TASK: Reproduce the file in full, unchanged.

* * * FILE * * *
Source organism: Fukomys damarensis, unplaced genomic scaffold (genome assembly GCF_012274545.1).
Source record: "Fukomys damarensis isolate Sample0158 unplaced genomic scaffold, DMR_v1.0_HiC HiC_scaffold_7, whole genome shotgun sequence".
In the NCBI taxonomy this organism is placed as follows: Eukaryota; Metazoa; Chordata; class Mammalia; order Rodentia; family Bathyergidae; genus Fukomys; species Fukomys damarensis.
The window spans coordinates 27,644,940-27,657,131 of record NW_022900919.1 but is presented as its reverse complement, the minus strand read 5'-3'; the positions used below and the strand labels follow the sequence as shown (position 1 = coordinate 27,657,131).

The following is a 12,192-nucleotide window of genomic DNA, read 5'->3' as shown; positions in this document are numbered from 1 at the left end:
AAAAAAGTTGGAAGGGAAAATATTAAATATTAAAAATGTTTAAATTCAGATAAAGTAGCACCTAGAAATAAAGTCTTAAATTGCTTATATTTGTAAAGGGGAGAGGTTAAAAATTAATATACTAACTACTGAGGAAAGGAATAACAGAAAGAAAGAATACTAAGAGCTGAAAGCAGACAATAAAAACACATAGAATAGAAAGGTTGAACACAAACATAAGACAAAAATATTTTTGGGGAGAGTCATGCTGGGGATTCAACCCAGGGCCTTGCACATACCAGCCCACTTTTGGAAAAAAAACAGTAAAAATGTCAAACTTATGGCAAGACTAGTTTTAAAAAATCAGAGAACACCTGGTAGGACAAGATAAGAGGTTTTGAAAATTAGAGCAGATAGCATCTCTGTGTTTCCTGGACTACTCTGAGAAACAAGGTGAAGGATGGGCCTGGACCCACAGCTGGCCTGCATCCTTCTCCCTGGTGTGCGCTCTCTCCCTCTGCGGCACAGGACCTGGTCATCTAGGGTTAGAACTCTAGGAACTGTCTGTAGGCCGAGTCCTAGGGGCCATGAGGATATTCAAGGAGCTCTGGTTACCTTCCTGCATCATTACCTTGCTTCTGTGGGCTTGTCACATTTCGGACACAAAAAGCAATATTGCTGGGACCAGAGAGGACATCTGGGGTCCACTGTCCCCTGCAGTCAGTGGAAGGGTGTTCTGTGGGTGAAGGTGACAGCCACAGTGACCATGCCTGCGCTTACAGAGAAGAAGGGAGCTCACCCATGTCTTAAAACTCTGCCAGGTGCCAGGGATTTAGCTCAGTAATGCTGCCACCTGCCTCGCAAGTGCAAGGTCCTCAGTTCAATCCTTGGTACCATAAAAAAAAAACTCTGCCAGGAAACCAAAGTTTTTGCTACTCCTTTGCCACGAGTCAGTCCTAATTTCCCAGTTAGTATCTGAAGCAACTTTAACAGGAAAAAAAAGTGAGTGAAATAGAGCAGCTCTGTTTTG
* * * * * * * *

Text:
Source organism: Fukomys damarensis, unplaced genomic scaffold (genome assembly GCF_012274545.1).
Source record: "Fukomys damarensis isolate Sample0158 unplaced genomic scaffold, DMR_v1.0_HiC HiC_scaffold_7, whole genome shotgun sequence".
In the NCBI taxonomy this organism is placed as follows: Eukaryota; Metazoa; Chordata; class Mammalia; order Rodentia; family Bathyergidae; genus Fukomys; species Fukomys damarensis.
The window spans coordinates 27,644,940-27,657,131 of record NW_022900919.1 but is presented as its reverse complement, the minus strand read 5'-3'; the positions used below and the strand labels follow the sequence as shown (position 1 = coordinate 27,657,131).

The following is a 12,192-nucleotide window of genomic DNA, read 5'->3' as shown; positions in this document are numbered from 1 at the left end:
AAAAAAGTTGGAAGGGAAAATATTAAATATTAAAAATGTTTAAATTCAGATAAAGTAGCACCTAGAAATAAAGTCTTAAATTGCTTATATTTGTAAAGGGGAGAGGTTAAAAATTAATATACTAACTACTGAGGAAAGGAATAACAGAAAGAAAGAATACTAAGAGCTGAAAGCAGACAATAAAAACACATAGAATAGAAAGGTTGAACACAAACATAAGACAAAAATATTTTTGGGGAGAGTCATGCTGGGGATTCAACCCAGGGCCTTGCACATACCAGCCCACTTTTGGAAAAAAAACAGTAAAAATGTCAAACTTATGGCAAGACTAGTTTTAAAAAATCAGAGAACACCTGGTAGGACAAGATAAGAGGTTTTGAAAATTAGAGCAGATAGCATCTCTGTGTTTCCTGGACTACTCTGAGAAACAAGGTGAAGGATGGGCCTGGACCCACAGCTGGCCTGCATCCTTCTCCCTGGTGTGCGCTCTCTCCCTCTGCGGCACAGGACCTGGTCATCTAGGGTTAGAACTCTAGGAACTGTCTGTAGGCCGAGTCCTAGGGGCCATGAGGATATTCAAGGAGCTCTGGTTACCTTCCTGCATCATTACCTTGCTTCTGTGGGCTTGTCACATTTCGGACACAAAAAGCAATATTGCTGGGACCAGAGAGGACATCTGGGGTCCACTGTCCCCTGCAGTCAGTGGAAGGGTGTTCTGTGGGTGAAGGTGACAGCCACAGTGACCATGCCTGCGCTTACAGAGAAGAAGGGAGCTCACCCATGTCTTAAAACTCTGCCAGGTGCCAGGGATTTAGCTCAGTAATGCTGCCACCTGCCTCGCAAGTGCAAGGTCCTCAGTTCAATCCTTGGTACCATAAAAAAAAAACTCTGCCAGGAAACCAAAGTTTTTGCTACTCCTTTGCCACGAGTCAGTCCTAATTTCCCAGTTAGTATCTGAAGCAACTTTAACAGGAAAAAAAAGTGAGTGAAATAGAGCAGCTCTGTTTTG